Research to stop cancer regrowth

La Trobe University PhD candidate, Cheree Fitzgibbon has embarked on a research project that aims to improve the efficacy of chemotherapy treatment.

hospital2-stdThe research will build on the work of Ms Fitzgibbon’s fellow student, Saleh Ihmaid, who has just completed research that looked for compounds which specifically inhibit the enzyme needed for double-strand DNA repair in cancer cells.

Ms Fitzgibbon will grow breast, colon, cervical and leukaemia cancer cells in the laboratory, then treat them with a variety of chemotherapy drugs both in the presence and absence of a few test inhibitors developed by Mr Ihmaid.

‘Some cancer cells are able to repair themselves after chemotherapy. If we can inhibit the enzymes that facilitate the repair of damaged cancer cells whilst maintaining current concentrations of the chemotherapy drugs, there will be a greater reduction in cancer cell numbers,’ said Ms Fitzgibbon.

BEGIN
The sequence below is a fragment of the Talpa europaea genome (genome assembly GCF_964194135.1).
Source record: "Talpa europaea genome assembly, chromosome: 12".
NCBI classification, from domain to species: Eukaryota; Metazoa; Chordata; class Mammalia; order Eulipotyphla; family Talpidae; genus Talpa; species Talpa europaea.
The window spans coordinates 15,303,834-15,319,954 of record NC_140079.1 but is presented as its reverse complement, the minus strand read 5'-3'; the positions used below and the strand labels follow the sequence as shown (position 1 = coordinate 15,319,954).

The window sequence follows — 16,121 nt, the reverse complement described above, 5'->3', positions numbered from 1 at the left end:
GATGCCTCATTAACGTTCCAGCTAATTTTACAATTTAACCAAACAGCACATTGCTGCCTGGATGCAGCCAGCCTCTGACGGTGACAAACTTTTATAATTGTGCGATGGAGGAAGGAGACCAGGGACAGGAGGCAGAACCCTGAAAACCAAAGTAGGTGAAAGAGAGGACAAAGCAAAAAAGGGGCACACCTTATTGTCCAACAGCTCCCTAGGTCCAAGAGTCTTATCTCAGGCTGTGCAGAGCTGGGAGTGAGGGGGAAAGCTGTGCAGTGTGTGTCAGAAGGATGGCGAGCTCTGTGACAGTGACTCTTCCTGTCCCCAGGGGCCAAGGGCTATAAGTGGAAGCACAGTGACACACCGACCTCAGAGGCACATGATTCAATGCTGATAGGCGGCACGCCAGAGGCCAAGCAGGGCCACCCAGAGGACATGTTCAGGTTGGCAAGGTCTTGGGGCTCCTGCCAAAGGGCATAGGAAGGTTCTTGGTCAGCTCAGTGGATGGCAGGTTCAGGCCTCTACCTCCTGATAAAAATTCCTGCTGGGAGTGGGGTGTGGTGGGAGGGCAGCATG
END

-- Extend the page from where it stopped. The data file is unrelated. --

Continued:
‘Alternatively, lower concentrations of chemotherapy drugs could be administered to achieve the same results but possibly reduce side effects such as hair loss.’

Ms Fitzgibbon said that if the inhibitors are found to increase the effects of the chemotherapeutic agents, further investigation into the mechanism by which this is occurring will be carried out.

The research began in 2010 and Ms Fitzgibbon is aiming to complete the study by 2013.

According to the Cancer Council Australia, 1 in 2 men and 1 in 3 women will be diagnosed with one form of cancer before the age of 85.




What?          Ms Fitzgibbon and Mr Ihmaid will be conducting lab work with a culture flask as part of the research.

When?         11 am, Wednesday 13 April 2011

Where?         La Trobe University, Edwards Road Campus, Applied Science 1, Room 2.13.
                             (Car park 13, via Gate 6 off Sharon Street or car park 2 via Gate 5 off Sharon Street)

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